Dickens (Magill Book Reviews)
The most immediately noticeable feature of this new biography of Dickens is its length: a massive 1,195 pages. Is it then one of those biographies which testify to indiscriminate drudgery, piling detail upon detail ad nauseam? No, not at all. There is detail here aplenty (Ackroyd quotes David Copperfield’s observation that “trifles make the sum of life"), but the shaping principle of Ackroyd’s book is quite different from that which governs the typical laundry-list biography.
Ackroyd’s life of Dickens is long because it is not merely a book about Dickens; it is a book written in Dickens’ own style. Like Dickens himself, Ackroyd unleashes a flood of words, pulling out all the rhetorical stops to achieve a dramatic—or, often enough, melodramatic—effect. Ackroyd further departs from convention with seven entr’actes which come at his subject from unexpected angles. (These brief passages, which appear at irregular intervals between chapters, are not listed in the table of contents.) In one of these, Ackroyd interviews himself in the role of biographer; in another, Thomas Chatterton, Oscar Wilde, and T.S. Eliot (on all of whom Ackroyd has written) carry on a conversation with Dickens; in yet another, characters from Dickens novels intermingle in a dreamlike setting.
Ackroyd’s method of biography-as-impersonation yields mixed results. He conveys vividly—far more so than Fred Kaplan, whose DICKENS (1988) is the most recent...
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Dickens (Magill's Literary Annual 1991-2005)
Had Joanna Richardson not used the phrase as the title for her life of Tennyson some thirty years earlier, Peter Ackroyd might have chosen to call his study of Dickens The Preeminent Victorian. Certainly even more than Tennyson, Dickens captured in his life and writings that which was most decidedly characteristic of the period in which he lived and worked. The novelist upheld conventional virtues (and sinned against them, as many of his contemporaries did) and was strident in his pronouncements in favor of social change. He was a product of the new technologies as much as he was a harbinger of their dangers: Trains took him across the country at hitherto unheard-of speeds, announcements of his dramatic performances were heralded by telegraph and in daily papers, and those performances were illuminated by the new gaslight systems installed in auditoriums everywhere. The increasing rate of literacy among the middle classes and even among some of the lower classes, coupled with a growing interest in the novel as a popular form of entertainment, assured him of an audience unheard of a century earlier—and lost a century later when electronic media superseded the printed word as the media of choice for entertainment.
Ackroyd’s biography is something like a Dickens novel itself: almost eleven hundred pages of text followed by more than a hundred pages of notes. It is massive, detailed, and filled with suspenseful writing, including chapters that leave readers anxious to learn what is to come next. Like Dickens, Ackroyd focuses on character, displaying repeatedly how the force of Dickens’ personality shaped events, determined the destiny of his fictional heroes, and influenced those around the author himself.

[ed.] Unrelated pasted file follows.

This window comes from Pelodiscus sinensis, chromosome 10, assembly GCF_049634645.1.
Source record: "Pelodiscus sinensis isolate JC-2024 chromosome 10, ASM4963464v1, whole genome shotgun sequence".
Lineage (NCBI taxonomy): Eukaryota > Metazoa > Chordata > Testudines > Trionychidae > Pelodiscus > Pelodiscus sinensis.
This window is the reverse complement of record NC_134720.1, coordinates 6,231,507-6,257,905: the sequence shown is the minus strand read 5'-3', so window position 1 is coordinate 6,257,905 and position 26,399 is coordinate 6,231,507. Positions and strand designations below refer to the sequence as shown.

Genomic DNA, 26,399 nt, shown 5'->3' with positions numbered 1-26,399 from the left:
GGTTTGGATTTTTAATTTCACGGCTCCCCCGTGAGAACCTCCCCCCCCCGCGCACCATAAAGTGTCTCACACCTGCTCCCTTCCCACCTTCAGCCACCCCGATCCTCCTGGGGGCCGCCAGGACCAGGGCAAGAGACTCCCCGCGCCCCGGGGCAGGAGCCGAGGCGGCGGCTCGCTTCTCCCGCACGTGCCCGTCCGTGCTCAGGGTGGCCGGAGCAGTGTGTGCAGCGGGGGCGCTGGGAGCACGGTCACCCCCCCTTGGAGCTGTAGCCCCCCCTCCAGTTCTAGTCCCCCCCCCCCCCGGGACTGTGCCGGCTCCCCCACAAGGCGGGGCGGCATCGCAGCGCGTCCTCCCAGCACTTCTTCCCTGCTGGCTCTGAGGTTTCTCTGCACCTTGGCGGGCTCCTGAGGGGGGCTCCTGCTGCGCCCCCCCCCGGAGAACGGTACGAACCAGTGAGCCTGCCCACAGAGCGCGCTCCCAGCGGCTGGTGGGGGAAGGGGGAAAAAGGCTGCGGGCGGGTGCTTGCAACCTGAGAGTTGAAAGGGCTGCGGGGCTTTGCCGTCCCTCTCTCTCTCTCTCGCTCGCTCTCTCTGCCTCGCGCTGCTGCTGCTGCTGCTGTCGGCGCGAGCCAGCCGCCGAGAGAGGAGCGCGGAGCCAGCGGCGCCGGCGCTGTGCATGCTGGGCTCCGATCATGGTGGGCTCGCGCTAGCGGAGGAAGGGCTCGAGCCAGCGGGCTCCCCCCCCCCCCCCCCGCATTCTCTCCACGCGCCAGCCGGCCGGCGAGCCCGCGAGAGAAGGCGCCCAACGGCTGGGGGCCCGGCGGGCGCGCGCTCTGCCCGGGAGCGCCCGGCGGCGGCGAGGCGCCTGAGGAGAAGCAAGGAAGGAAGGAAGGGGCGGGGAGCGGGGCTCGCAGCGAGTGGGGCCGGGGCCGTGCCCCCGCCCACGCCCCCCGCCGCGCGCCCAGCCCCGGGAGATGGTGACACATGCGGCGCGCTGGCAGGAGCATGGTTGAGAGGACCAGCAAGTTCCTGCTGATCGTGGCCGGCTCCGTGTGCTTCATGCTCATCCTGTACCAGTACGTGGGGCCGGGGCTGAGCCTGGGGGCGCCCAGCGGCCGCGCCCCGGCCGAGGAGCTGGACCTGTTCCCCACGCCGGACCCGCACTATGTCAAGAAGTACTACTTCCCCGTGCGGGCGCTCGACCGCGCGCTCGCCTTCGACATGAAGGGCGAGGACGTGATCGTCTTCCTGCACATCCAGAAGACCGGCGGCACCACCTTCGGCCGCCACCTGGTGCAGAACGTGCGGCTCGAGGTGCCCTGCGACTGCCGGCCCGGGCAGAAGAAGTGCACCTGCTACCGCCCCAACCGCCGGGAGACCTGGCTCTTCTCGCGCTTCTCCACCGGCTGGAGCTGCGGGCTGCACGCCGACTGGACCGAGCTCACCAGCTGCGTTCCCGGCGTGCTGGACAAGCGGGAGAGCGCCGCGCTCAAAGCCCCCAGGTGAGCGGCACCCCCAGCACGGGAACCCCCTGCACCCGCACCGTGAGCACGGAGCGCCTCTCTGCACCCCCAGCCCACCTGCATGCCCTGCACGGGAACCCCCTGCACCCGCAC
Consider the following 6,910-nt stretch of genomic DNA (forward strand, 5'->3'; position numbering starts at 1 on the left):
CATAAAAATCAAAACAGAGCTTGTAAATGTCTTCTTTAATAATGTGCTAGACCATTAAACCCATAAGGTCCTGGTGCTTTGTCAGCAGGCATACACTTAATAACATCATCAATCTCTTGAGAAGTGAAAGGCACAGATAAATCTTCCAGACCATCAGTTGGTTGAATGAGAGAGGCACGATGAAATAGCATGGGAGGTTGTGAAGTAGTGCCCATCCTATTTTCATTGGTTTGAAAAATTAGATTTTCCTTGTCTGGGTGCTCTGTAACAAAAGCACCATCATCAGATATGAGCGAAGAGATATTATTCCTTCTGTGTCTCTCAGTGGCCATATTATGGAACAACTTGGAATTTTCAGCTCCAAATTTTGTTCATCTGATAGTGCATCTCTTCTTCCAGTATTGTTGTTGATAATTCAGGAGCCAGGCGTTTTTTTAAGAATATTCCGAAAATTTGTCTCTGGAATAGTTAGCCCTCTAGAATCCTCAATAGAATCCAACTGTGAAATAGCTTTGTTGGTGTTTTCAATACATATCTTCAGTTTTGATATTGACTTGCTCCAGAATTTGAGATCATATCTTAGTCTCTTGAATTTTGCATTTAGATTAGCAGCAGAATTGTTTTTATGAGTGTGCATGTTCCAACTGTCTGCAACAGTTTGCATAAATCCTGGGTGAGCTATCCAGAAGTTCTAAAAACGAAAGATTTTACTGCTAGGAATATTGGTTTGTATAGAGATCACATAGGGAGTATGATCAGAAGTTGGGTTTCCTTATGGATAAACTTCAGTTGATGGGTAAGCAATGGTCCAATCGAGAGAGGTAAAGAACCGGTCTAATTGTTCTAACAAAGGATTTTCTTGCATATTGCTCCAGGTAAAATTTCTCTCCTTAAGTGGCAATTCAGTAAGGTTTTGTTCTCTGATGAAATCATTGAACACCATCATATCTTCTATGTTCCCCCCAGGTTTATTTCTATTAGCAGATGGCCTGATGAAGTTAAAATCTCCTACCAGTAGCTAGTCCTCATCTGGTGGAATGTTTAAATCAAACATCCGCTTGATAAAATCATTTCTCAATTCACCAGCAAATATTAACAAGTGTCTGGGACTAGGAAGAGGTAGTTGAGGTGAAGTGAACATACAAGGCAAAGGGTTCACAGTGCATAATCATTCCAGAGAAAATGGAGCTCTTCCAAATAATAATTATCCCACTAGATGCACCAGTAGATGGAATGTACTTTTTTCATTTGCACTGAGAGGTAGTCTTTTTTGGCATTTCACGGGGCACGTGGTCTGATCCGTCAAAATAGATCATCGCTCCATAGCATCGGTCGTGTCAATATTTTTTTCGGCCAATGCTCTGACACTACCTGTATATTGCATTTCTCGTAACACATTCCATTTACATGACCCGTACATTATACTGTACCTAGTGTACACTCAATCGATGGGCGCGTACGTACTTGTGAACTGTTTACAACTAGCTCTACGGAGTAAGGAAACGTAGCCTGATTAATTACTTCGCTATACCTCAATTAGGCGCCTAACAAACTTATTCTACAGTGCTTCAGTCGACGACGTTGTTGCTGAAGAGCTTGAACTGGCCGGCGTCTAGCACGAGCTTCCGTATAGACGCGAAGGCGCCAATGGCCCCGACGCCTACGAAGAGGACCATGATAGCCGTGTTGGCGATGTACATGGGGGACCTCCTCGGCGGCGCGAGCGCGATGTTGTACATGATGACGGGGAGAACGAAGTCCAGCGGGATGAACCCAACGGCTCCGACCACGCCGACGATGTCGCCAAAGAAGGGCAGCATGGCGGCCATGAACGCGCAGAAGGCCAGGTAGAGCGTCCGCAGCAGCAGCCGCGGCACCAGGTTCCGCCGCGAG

Dickens led an incredibly active life, even by the standards of the nineteenth century, when prodigious activity seemed commonplace among the giants of politics, literature, and social reform. He produced more than a dozen major novels, edited periodicals for almost thirty years, and spent considerable time organizing theatricals in which he took roles on stage and behind the scenes. During the last two decades of his life, he traversed the country and traveled to America to deliver a series of dramatic readings, offering a one-man show that brought to life the most sentimental and gruesome scenes from his novels.
Ackroyd tries to capture the energy of his subject, relying heavily on anecdotes to dramatize the tremendous variety of activities in which Dickens was engaged and displaying the wide range of interests and friendships he developed over his lifetime. Ackroyd argues that, beneath the comic spirit that characterized Dickens’ life and works “there is a sorrowfulness…almost a coldness, about aspects of Dickens’ life on earth.” Ackroyd points out that images of imprisonment run throughout Dickens’ writings; the novelist seems haunted by the notion that life itself is a prison from which death gives the only guaranteed escape. At the same time, Dickens was intent on living life to its fullest, thriving when the stress of his competing interests weighed most heavily upon him. In fact, though other biographers have emphasized the toll that the reading tours took on Dickens, Ackroyd is not so sure that these dramatic performances were directly and largely responsible for the novelist’s relatively early demise. He believes the tours gave Dickens an opportunity to release some of the anxiety he was feeling about his life, especially after he was separated from his wife and began his clandestine relationship with Ellen Ternan.
Ackroyd spends considerable time describing Dickens’ childhood in Rochester and London because he believes that those early years, during which Dickens came to despise his parents’ treatment of him, were critical in shaping all of his fiction. The overriding theme of Ackroyd’s study is that the events of Dickens’ childhood were stamped on the novelist’s memory—and on his subconscious—and everything done by the man was simply an attempt to resurrect the child whose life had been made miserable by a spendthrift father and a callous mother. Ackroyd sees in virtually every work of fiction an attempt by the novelist to get back at parents whom he considered unfit. In a sense, Dickens is for Ackroyd a Peter Pan figure, a boy who does not want to grow up. His behavior even in his...
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